Bayswater is home to a number of great restaurants from various cuisines. Together with Alounak, Sadaf is one of the most highly-reputed Iranian restaurants in London.
Note: All the meat here is halal.
I’ve been here on one occasion so far, and have tried the spicy chicken wings, the lamb shank, and the lamb biryani. Our chicken wings were a little undercooked, but despite this, they remained tender and flavoursome, and offered a good opening line for the mains.
I can only assume the chef had heard of my eating habits through the grapevine, as the lamb shank that came was covered in a mountain of rice, caramelised onions and raisins. Unfortunately the Archaeologists were on annual leave, so I dug out the lamb shank myself. It was quite grateful to be saved from being buried alive, but less grateful when I proceeded to stick a fork into it. The lamb was tender and flavoursome, albeit a little dry towards the centre, whilst the soft rice and the caramelised onions complemented it well in flavour and texture. The raisins of course added small bursts of sweetness into the dish, though I would have liked the rice to have been a little more moist. The last lamb shank I had before this one was that at Ariana, and I would say the rice that accompanies Ariana’s lamb shank packs quite a bit more flavour and moisture. Nonetheless, Sadaf’s lamb shank is a satisfying (and certainly filling) dish.
I also tried (quite a large share) of my friend’s lamb biryani, which was a real winner. The biryani too came as a mammoth-sized portion – a colourful mixture of rice, lamb and an assortment of peppers, courgettes and parsley. The rice in the biryani was wonderfully moist, (more so than that in my lamb shank), and the lamb pieces were tender, well-cooked, and packed with flavour. The whole dish was a great mixture, and was pretty attractive to look at too. (I’m easily amused by colours – a sign of a potential LSD addict). Together, the rice, the lamb and the vegetables worked together in perfect harmony.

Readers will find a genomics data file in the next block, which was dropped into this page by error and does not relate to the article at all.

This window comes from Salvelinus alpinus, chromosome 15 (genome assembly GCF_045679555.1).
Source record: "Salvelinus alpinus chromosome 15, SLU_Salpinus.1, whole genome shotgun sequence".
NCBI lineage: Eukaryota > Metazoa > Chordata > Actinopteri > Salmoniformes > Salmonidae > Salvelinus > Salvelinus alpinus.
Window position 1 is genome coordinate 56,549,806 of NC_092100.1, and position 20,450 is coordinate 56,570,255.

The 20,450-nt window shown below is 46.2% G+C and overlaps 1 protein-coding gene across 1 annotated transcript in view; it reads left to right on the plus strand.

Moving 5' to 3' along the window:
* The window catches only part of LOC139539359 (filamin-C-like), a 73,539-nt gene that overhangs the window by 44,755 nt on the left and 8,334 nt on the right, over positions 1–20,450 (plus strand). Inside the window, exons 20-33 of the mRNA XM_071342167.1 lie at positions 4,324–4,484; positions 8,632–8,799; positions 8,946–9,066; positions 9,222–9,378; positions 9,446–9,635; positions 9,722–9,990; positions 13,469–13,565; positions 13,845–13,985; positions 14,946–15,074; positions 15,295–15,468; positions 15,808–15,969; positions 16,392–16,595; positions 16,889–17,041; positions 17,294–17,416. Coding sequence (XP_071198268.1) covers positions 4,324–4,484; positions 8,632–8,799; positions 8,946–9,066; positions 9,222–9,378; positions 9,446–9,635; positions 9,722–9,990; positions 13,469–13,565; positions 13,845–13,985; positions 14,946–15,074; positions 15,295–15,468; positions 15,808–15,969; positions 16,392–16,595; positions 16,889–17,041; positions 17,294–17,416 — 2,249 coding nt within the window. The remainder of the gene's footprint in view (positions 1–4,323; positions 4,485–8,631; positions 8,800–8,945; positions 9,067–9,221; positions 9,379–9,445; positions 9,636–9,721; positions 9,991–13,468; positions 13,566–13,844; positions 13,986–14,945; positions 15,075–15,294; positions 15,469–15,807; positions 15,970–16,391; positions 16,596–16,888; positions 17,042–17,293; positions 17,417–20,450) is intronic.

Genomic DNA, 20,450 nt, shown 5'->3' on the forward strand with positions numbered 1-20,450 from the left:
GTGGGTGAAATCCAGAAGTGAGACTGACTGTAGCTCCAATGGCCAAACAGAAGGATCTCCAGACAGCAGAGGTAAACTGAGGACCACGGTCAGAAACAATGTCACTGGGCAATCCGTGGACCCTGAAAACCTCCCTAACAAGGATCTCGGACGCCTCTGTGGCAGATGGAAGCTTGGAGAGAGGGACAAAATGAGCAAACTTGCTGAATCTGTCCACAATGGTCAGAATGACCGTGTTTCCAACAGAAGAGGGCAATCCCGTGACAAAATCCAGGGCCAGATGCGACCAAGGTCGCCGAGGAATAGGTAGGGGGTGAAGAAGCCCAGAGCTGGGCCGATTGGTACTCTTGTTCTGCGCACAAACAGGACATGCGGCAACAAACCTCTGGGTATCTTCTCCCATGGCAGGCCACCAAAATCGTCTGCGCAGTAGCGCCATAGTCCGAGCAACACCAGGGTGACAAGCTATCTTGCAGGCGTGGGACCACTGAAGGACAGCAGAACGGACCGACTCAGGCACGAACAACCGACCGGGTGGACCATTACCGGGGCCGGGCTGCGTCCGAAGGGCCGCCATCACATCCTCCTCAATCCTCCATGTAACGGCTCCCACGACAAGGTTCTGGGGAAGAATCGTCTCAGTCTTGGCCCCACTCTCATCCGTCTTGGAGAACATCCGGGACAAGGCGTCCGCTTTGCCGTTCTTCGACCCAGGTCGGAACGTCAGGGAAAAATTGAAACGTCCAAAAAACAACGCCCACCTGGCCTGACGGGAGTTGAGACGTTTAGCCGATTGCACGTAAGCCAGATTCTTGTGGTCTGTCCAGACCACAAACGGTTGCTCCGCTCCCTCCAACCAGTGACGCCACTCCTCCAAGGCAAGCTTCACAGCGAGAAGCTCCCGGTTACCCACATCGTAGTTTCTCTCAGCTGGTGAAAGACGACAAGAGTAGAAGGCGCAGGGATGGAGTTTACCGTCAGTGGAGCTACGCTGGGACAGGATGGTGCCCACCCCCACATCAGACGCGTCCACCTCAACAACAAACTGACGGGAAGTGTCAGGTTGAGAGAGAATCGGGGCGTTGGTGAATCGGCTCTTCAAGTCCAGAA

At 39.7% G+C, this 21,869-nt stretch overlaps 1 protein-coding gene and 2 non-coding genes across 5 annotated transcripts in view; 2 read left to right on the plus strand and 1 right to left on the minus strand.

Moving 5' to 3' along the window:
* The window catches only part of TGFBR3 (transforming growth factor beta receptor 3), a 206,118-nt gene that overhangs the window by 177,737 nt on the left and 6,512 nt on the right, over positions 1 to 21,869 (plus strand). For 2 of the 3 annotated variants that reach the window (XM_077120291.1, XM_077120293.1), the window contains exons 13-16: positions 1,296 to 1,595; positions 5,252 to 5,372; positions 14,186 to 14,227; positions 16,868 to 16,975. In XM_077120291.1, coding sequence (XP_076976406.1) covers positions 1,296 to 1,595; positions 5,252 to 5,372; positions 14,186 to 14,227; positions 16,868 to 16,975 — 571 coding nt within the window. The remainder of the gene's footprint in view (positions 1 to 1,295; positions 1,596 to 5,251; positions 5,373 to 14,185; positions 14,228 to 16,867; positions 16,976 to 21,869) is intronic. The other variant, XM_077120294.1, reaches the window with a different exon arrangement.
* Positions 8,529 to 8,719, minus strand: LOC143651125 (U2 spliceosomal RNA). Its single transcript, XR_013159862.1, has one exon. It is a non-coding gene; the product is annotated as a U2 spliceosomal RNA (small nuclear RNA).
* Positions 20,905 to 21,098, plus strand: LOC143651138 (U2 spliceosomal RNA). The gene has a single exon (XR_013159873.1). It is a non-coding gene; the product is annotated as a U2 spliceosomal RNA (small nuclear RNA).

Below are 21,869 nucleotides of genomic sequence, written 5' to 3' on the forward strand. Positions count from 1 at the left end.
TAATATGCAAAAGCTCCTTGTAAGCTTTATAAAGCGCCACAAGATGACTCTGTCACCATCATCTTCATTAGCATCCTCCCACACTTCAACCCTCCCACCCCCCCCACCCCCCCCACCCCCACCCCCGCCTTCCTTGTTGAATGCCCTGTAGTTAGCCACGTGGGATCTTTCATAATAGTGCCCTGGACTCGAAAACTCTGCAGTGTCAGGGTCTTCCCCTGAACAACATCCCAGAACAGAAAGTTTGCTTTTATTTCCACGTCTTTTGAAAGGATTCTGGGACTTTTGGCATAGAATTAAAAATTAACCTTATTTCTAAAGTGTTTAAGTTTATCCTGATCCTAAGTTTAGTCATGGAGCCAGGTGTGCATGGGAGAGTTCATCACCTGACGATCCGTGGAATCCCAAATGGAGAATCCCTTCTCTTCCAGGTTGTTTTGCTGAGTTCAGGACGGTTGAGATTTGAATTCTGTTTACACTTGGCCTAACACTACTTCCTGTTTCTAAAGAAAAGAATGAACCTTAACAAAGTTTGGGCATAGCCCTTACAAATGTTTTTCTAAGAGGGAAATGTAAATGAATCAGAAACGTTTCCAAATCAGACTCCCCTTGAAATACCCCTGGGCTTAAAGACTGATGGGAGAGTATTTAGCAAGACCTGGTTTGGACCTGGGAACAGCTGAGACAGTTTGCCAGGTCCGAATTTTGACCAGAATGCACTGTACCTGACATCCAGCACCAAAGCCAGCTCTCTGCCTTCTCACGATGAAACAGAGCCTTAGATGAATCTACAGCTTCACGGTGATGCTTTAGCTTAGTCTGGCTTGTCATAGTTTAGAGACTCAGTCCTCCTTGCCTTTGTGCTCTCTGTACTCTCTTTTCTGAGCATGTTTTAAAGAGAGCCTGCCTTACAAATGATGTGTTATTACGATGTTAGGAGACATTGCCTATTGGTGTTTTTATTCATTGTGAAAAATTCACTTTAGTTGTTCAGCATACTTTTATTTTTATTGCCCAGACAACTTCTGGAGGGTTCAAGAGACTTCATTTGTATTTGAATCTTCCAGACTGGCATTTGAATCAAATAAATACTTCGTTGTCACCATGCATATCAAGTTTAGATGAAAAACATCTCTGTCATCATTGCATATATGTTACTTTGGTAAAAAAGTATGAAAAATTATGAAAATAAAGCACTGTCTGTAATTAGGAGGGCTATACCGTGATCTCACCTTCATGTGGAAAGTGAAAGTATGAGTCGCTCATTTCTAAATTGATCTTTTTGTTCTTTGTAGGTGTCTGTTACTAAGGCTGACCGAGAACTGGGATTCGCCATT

Value For Money: 4/5
Most main dishes range from £8-£12, and given the good quality of the food and the whale-sized portions, you can’t really complain when you get the bill.
Service is pleasant and warm here. The waiters are friendly and more than happy to cater to your requests.
Sadaf is a medium-sized restaurant and its decor is fairly adequate for a special occasion – though it does seem to be a little bit random. There’s an assortment of ornaments and features and I think the only thing that they’re missing is the giant white dog statue from the set of “Friends”. One thing to note is that this place and the line of other restaurants along Westbourne Grove are quite a walk away from Bayswater or Royal Oak station, so try not to eat yourself into a food coma, lest you need to be rolled along by your dining companions.
The atmosphere here is quite relaxed. Again we were the only ones in the restaurant at the time, (seriously, who is tipping restaurants off about the impending doom of my arrival?), so it was a little quiet. They had violin music playing in the background throughout the evening, (“Sad Romance” by Thao Xanh), which was relaxing initially and a little irritating after about 40 minutes of it on loop. Either way it’s quite a calm place to be, and the indoor waterfall is quite a nice feature. Though you can create the same serene sound of falling water at any other restaurant, by tipping your glass slowly over your dining companion.
Overall, Sadaf provides a comfortable dining experience with some great food, and if you’re a fan of Middle-Eastern (or more specifically), Iranian/Persian cuisine, this place should definitely be on your list of places to visit.
Address: 27 Westbourne Grove, Bayswater, London W2 4UA
Telephone: 020 7243 8444